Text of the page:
The Observatory in the years of T. Banachiewicz's management (1919-1954)

  In 1919 the post of the director of the Observatory and the chair of astronomy have been taken by Prof. Tadeusz Banachiewicz (1882-1954). Banachiewicz accomplished his studies in astronomy at the Warsaw University and obtained also there, in 1904, his degree of the candidate of sciences; then he had two scientific stays, one with K. Schwarzschild in Götingen and the other in Pulkovo Observatory (Russia). In the years 1908-1909 Banachiewicz was a younger assistant at the Warsaw Observatory; in 1910 he passed an examination to the M. Sc. degree in astronomy at the Moscow University. Then -- until 1915 he was an assistant at the Engelhardt Observatory in Kazan, where he made his excellent series of heliometric observations of the Moon. In the years 1915-1918 Banachiewicz was initially an assistant at the Dorpat (now Tartu) University, and later he obtained -- as Master of Science in astronomy (since 1917) -- the post of an associated -- and finally -- of an extraordinary professor.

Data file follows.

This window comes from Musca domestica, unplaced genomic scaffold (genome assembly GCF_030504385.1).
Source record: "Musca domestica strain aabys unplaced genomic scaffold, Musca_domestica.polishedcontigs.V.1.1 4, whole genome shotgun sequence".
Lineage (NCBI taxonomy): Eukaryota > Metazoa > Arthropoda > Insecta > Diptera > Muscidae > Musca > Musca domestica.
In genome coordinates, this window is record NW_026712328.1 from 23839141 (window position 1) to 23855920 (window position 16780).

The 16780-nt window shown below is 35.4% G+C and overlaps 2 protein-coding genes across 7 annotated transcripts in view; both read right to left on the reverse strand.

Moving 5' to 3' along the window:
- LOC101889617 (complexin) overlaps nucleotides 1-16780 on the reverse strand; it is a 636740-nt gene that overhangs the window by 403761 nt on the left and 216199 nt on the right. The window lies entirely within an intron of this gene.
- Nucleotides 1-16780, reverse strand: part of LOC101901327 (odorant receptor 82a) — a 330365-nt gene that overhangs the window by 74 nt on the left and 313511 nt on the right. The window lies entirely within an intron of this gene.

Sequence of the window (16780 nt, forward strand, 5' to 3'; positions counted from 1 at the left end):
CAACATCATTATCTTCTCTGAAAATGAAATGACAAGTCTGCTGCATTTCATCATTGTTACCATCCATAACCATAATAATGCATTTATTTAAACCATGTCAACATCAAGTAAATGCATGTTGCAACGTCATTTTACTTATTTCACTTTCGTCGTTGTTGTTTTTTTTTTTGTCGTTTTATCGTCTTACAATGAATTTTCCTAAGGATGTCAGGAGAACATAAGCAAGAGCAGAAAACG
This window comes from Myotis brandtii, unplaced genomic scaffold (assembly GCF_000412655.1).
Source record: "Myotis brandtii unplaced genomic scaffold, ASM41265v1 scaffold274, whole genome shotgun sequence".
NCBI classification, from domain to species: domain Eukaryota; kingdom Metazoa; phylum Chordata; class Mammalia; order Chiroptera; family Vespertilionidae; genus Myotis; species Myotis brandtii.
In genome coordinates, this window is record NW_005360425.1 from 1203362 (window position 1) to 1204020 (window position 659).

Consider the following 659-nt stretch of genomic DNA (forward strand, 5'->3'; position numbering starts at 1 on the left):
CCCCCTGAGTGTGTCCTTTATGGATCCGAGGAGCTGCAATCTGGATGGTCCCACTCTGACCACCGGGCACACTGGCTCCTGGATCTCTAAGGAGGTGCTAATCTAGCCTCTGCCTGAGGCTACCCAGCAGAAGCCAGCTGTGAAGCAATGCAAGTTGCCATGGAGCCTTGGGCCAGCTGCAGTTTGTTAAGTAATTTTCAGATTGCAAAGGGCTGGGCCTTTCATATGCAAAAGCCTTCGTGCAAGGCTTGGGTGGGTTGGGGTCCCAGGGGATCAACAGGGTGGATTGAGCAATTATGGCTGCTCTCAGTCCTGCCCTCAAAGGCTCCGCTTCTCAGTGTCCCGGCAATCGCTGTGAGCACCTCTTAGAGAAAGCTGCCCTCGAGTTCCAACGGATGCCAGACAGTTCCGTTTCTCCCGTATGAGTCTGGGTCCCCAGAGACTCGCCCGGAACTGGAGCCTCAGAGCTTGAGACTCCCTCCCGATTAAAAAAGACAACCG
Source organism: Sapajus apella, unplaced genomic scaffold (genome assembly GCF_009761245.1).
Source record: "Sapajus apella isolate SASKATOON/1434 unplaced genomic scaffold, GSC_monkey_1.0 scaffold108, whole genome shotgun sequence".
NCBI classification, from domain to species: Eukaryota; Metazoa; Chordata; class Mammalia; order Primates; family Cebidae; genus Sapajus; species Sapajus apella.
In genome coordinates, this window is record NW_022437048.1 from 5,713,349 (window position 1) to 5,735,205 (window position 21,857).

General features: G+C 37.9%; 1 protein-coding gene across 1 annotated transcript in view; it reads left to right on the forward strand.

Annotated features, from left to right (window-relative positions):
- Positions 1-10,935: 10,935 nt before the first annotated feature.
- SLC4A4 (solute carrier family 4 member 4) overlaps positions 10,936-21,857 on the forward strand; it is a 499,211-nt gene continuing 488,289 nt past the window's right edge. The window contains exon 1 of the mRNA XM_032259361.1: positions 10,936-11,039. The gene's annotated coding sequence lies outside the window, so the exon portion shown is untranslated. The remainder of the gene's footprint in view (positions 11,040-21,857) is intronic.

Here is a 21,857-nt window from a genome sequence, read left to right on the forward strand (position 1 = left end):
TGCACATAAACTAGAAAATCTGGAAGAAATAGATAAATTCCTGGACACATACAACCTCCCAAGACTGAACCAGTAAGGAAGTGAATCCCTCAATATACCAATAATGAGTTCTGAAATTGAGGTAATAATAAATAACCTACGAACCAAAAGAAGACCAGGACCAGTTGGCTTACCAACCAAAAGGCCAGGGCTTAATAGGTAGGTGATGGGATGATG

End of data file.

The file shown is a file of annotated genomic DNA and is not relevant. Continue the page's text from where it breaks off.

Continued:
His 35 years' activity at the Cracow Observatory resulted in many interesting achievements. He furnished the Observatory with larger observational instruments and, under his management, the Observatory became an international center of research in the field of eclipsing binaries and started publishing its own ephemeris. Banachiewicz founded in 1925 a scientific journal Acta Astronomica and was its editor in Cracow until his death. He published about 240 papers on astronomy, mathematics, mechanics, geodesy and geophysics; his scientific correspondence contains some 15000 letters. In celestial mechanics one can find the Banachiewicz-Olbers method of determining parabolic orbits. Since 1925 Banachiewicz developed a kind of matrix calculus, called by him the cracovian calculus. Cracovians are matrices that are multiplied "column by column" and their algebra is radically different from that of matrices. Cracovian operations essentially facilitated arithmometric astronomical computations as well as some theoretical considerations. Owing the cracovians Banachiewicz discovered general formulae of spherical polygonometry, and simplified considerably the algorithm of the least squares method and the practice of solution the systems of linear equations. The cracovian calculus has found its numerous applications in spherical astronomy, celestial mechanics, determining orbits, geodesy and even in the static of building constructions. It is worth to note that the first orbit of Pluto has been determined in the Cracow Observatory. Banachiewicz had also in his scientific output many interesting ideas and practical implementations of observational methods. Let us note here e.g. his chronocinematographic camera (1927) for recording eclipses of the Sun and his method of geodedic application of positional observations of the Moon for connecting, over seas, continental triangulation networks. Banachiewicz was also a pioneer of radio astronomy in Poland. In a time he acted as a vice-president of the International Astronomical Union and of the Baltic Commission for Geodesy, he was also the president of the Commission 17 of the IAU (Motion and Figure of the Moon), he had three doctorates honoris causa, he was also a member of many scientific societies. A number of Polish astronomers descended from Banachiewicz's laboratory (J. Witkowski, J. Mergentaler, E. Rybka, K. Kordylewski and S. Piotrowski). In 1920s Banachiewicz organizes a station if the Cracow Observatory on the Mt. Lubomir near Cracow. That station has been damaged by nazi troops in 1944. In 1953 Banachiewicz obtained from the military administration Fort Skala, a present abode of the Cracow Observatory. Banachiewicz died in 1954